Claim Against Board and Teacher for Student Suicide May Proceed

March 30, 2012

On February 7, 2011, the Ontario Superior Court released a decision on a motion that was made for a summary judgment in a claim by the family of a deceased student, Jordan Gallant, and Thames Valley District School Board (the ‘Board’). The decision in this motion has left the door open for family members of students who have committed suicide to seek to hold school boards and teachers personally responsible for the deaths of students.

The Court heard a motion by the Board and individual teacher to have the action for damages brought against them by the parents of a student who committed suicide dismissed.  For this motion, the Board’s main argument was that public policy did not permit survivors of a person who has committed suicide to benefit from the death. The original action had been started by the parents of Jordan Gallant following his suicide. The parents’ action alleged that Jordan’s teacher had notice of his state of mind prior to his suicide, but did not act.

Jordan had emailed his teacher a writing assignment in which he stated: “I just want to kill myself; I want it to be painless (*the ink from the pen bleeds into the lined paper*).  I don’t have access to a gun so the next best way would seem to be to hang myself.”  His assignment went on to express the strong feelings he was experiencing as a result of a failed attempt at a relationship with a girl four years his senior.

A handwritten draft of this essay, which apparently did not contain the same level of detail as the final version sent to his teacher, was discovered on May 13, 2008 by Jordan’s mother, who decided to discuss this essay with her son, but accepted his explanation that it was for a school project and apparently resolved to revisit the matter the following day.  This however, would unfortunately be too late, as the following day Jordan committed suicide.

Jordan’s mother, after seeing the final version of the essay as received by Jordan’s teacher, alleged that if she had been made aware of this final version, she and her husband would have engaged their son in a serious discussion, which would have prevented his suicide.

The same day as Jordan’s suicide, the Director of Education for the Board advised the Trustees via a memorandum that Jordan’s school had a special sensitivity to the issue of suicide following the suicides of two students of that school the previous year and that the Board and the community had been involved together in suicide awareness seminars held at the school.

The Board’s website contained information for employees about the prevention of suicide. In a bulletin called “Helping a Suicide Student” it particularly stated that “[i]t is important for every teacher and counsellor to be able to: a) recognize warning signs b) make a tentative assessment of risk; and c) know where to refer the student for help”. The bulletin identified expressions of suicidal thoughts and hints of destructive thinking as warning signs of suicidal risk. Staff were also advised to contact a student’s parent if the student showed any level of risk,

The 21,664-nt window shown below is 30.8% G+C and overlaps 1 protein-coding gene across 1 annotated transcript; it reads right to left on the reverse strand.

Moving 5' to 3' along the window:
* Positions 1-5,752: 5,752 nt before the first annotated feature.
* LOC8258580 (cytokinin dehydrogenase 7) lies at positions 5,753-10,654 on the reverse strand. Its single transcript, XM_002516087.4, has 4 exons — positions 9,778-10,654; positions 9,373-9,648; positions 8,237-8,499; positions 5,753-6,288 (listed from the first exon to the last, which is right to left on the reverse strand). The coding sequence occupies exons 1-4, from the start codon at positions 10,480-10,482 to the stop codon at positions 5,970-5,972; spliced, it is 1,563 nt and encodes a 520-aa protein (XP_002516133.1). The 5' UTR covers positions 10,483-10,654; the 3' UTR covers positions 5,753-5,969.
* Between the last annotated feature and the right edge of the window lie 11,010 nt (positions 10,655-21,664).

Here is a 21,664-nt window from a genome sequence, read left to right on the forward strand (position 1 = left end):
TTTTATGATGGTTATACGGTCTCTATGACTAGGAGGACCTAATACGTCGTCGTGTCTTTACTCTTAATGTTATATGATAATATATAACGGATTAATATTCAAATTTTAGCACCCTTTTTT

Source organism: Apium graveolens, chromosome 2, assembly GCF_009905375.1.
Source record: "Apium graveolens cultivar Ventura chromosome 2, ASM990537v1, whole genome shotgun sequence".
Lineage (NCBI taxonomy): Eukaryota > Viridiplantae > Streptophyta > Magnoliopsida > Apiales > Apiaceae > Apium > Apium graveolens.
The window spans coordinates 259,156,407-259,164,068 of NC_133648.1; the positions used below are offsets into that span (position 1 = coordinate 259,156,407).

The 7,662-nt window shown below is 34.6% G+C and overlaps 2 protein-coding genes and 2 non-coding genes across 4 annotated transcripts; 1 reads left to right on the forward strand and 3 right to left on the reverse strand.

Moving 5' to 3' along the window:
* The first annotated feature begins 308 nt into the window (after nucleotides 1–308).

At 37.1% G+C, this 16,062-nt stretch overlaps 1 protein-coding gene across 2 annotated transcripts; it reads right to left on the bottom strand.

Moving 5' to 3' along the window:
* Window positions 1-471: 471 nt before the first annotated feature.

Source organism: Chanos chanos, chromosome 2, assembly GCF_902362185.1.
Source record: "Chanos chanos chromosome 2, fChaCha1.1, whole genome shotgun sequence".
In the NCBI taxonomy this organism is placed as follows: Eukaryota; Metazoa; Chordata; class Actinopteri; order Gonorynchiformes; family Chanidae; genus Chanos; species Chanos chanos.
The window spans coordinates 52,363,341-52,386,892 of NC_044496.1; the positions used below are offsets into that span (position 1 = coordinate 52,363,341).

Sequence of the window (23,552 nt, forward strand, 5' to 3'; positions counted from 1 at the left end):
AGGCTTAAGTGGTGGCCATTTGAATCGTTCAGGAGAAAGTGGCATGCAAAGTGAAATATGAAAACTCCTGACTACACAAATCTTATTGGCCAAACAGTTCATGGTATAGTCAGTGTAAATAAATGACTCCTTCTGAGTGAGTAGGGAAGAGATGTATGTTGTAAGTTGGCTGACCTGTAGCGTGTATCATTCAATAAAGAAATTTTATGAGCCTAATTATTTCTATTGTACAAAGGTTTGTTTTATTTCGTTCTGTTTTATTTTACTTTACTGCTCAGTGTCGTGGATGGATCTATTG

Jordan’s parents alleged that upon reading the short story, Jordan’s teacher should have complied with the bulletin by notifying either them or anyone else of its contents. The Board argued that the short story that Jordan submitted to his teacher was simply a work of fiction and that there was nothing in the contents of the story that would have alerted her to the possibility that Jordan was contemplating suicide. The Board also took the position that it was a rule of public policy that survivors of a person who commits suicide are not entitled to benefit from the suicide.

In order to succeed on their motion for summary judgment, the Board had to meet the test that there was no genuine issue of material fact requiring trial. After considering the facts, however, the Court held that the Board had not met this burden, as neither of the Board’s representatives, nor the teacher had filed an affidavit in support of the motion, thus failing to put ‘their best foot forward”.  Because the Court had no evidence with respect to how the teacher discharged her duty of care to Jordan upon reading his essay, the Court held that the issue of whether she had or had not discharged her duty of care owed to Jordan must be determined on a complete evidentiary record.

With respect to the Board’s argument that the parent’s claim could not proceed because public policy prohibits survivors of a person who commits suicide to benefit from the suicide, the Court held that the scope and application of the public policy rule would also be best determined on a complete evidentiary record, as opposed to a summary judgment motion. The Court indicated that the public policy supporting the rule prohibiting survivors to profit from suicide may have evolved.

The issue of whether the teacher knew or ought to have known that Jordan was contemplating suicide will be determined on a full consideration of all the evidence. Should the matter proceed to trial, it is possible that the Board may be found liable for the teacher’s failure to try to prevent Jordan’s suicide.


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